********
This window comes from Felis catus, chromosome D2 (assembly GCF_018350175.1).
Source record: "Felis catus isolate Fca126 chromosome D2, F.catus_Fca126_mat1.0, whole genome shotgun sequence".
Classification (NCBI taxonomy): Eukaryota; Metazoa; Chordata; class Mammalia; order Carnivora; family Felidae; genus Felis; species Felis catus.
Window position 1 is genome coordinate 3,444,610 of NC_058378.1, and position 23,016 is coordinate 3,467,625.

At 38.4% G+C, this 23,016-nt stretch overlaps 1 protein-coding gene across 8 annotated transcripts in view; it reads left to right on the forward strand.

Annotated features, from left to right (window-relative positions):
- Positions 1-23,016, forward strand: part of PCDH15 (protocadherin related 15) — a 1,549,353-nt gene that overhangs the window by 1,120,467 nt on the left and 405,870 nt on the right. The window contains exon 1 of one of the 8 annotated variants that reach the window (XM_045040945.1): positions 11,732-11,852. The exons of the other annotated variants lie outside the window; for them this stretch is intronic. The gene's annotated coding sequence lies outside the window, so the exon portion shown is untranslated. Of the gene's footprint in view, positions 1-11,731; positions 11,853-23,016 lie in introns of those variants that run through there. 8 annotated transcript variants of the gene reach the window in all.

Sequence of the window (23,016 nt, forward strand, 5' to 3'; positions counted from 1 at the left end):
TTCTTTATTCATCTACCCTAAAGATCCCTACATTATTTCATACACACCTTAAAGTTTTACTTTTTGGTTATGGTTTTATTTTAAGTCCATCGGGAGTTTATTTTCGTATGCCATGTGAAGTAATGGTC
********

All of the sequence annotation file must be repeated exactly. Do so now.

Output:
This window comes from Felis catus, chromosome D2 (assembly GCF_018350175.1).
Source record: "Felis catus isolate Fca126 chromosome D2, F.catus_Fca126_mat1.0, whole genome shotgun sequence".
Classification (NCBI taxonomy): Eukaryota; Metazoa; Chordata; class Mammalia; order Carnivora; family Felidae; genus Felis; species Felis catus.
Window position 1 is genome coordinate 3,444,610 of NC_058378.1, and position 23,016 is coordinate 3,467,625.

At 38.4% G+C, this 23,016-nt stretch overlaps 1 protein-coding gene across 8 annotated transcripts in view; it reads left to right on the forward strand.

Annotated features, from left to right (window-relative positions):
- Positions 1-23,016, forward strand: part of PCDH15 (protocadherin related 15) — a 1,549,353-nt gene that overhangs the window by 1,120,467 nt on the left and 405,870 nt on the right. The window contains exon 1 of one of the 8 annotated variants that reach the window (XM_045040945.1): positions 11,732-11,852. The exons of the other annotated variants lie outside the window; for them this stretch is intronic. The gene's annotated coding sequence lies outside the window, so the exon portion shown is untranslated. Of the gene's footprint in view, positions 1-11,731; positions 11,853-23,016 lie in introns of those variants that run through there. 8 annotated transcript variants of the gene reach the window in all.

Sequence of the window (23,016 nt, forward strand, 5' to 3'; positions counted from 1 at the left end):
TTCTTTATTCATCTACCCTAAAGATCCCTACATTATTTCATACACACCTTAAAGTTTTACTTTTTGGTTATGGTTTTATTTTAAGTCCATCGGGAGTTTATTTTCGTATGCCATGTGAAGTAATGGTC